Sunday, January 07, 2007


Yesterday was fairly non-productive. I think I was still recovering from the red eye thrusday night. I fly out again tonight to the CES show in Las Vegas. Although the day was non-productive, I did get a lot of busy work done like catching up on email, clearing my desk, paying bills etc. So that should clear it for a high productivity day today.

I finished re-reading a book this morning called "Topgrading - how Leading Companies Win by hiring, Coaching and keeping the Best People" by Bradford Smart. The thesis of the book is great companies always look to upgrade their people and that a top 10%er can way out perform someone less.

One challenge I have with the book is it is never black and white. Most people have some good and some challenge areas. I also suggest that we can never truly grade people due to the complexity. This is the problem with most incentive systems. By nature they are short term and therefore wrong. The only true performance should be measured over a decade or decades. A quarter or a month is a ridiculously short time to try to measure performance on.

I also think it is crazy to think companies can figure out in advance who will truly be their top performers. I do agree that past performace can be an indicator but companies vary tremendously so it has to be a mix of the person with the company and environment.

One area that I need to up my game in is coaching. I can likely get good returns by investing more here. At the same time as I write this, I have concerns that coaching can be arrogant. I have seen many leaders not add value by meddling in other peoples' areas. Just because someone is a leader does not mean they know how someone else should do their job.

My belief is the success of people is largely determined by the company. Great companies set themselves up to maximize talent and build themselves to take advantage of each individuals' unique gifts.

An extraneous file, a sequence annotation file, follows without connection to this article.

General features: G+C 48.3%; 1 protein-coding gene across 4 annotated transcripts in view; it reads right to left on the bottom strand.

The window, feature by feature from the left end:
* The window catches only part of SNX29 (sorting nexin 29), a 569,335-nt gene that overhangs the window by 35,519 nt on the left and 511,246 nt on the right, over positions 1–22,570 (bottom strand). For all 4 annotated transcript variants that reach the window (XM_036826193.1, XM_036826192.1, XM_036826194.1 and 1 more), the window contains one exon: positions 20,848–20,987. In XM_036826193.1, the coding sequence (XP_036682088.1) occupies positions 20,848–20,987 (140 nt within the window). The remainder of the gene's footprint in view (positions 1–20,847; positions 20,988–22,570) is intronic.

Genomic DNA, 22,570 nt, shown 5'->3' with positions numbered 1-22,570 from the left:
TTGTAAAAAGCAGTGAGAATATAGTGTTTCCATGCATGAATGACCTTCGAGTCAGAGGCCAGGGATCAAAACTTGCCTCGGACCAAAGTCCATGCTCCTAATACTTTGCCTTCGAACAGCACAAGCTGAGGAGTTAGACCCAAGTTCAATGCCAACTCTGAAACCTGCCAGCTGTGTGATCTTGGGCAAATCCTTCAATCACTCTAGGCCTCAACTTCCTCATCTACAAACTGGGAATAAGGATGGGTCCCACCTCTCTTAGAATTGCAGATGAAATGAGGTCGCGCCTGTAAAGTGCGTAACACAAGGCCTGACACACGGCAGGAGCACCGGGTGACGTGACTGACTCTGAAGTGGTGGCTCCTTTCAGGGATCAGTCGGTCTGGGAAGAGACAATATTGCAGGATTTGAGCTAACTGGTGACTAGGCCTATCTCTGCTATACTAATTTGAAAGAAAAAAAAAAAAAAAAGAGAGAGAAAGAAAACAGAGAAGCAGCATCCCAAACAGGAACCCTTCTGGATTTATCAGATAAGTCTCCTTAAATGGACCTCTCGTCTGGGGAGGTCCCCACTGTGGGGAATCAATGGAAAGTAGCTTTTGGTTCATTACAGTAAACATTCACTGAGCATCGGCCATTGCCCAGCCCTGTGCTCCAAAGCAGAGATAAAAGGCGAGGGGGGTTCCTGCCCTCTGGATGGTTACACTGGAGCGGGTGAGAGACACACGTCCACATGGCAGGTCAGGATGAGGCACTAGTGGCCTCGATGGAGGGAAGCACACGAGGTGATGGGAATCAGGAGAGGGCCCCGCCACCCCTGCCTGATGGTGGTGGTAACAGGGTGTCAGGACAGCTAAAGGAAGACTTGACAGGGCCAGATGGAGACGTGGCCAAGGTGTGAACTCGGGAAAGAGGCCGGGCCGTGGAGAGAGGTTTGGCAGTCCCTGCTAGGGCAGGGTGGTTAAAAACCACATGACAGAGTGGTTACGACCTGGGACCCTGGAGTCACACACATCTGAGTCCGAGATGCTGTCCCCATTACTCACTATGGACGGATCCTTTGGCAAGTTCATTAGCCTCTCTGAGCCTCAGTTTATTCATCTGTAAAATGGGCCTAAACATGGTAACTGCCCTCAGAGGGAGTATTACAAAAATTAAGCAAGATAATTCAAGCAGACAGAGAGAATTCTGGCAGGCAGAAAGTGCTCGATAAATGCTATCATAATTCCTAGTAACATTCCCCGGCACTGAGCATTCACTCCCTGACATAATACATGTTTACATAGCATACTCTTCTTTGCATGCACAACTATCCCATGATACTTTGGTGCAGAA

And of course while reading it, I cannot help but think how I can make myself into one of the top 10 percenters. I have now added this to my goal list and will be charting a plan.

Overall it is a good thought provoking book even though I disagree with some of the theories he expounds.


At 10:34 AM, Anonymous Anonymous said...


As usual, you are very thoughtful and don't take everything at face value, just because it appeared in print. I commented (and congratulated you) earlier on not succumbing to the prevailing short term view of most things. I definitely agree that individual performance (achievement, perhaps?) can only be evaluated on the longer term.

As for your coaching aspirations: It seems to me that very few leaders are good coaches. I believe, that a good leader should "coach" primarily by example. Also, by being a great enabler and by just being there to help solve the problems.

I also read somewhere: You can't teach anybody anything, unless (s)he wants to learn.

At 5:56 PM, Anonymous Anonymous said...

Everyone has strengths and weaknesses. The key, I think, is to ensure that your strengths overwhelm your weaknesses in your work.

Most people work on their weaknesses to get better. Methinks it should be working on their strengths.

Good post, Jim, thanks...


At 6:49 PM, Anonymous Anonymous said...

Hi Jim,
Some years ago I would have looked at your site and passed it off as psycho-babble. Since enrolling in Network 21's personal development and business training system, I can now better understand, and applaud, your attitude and approach to empowering people to produce their best. People don't always just work for money; recognition is more important!

Knowledge, with action, is power!

Best regards,

Mike Jozefiak


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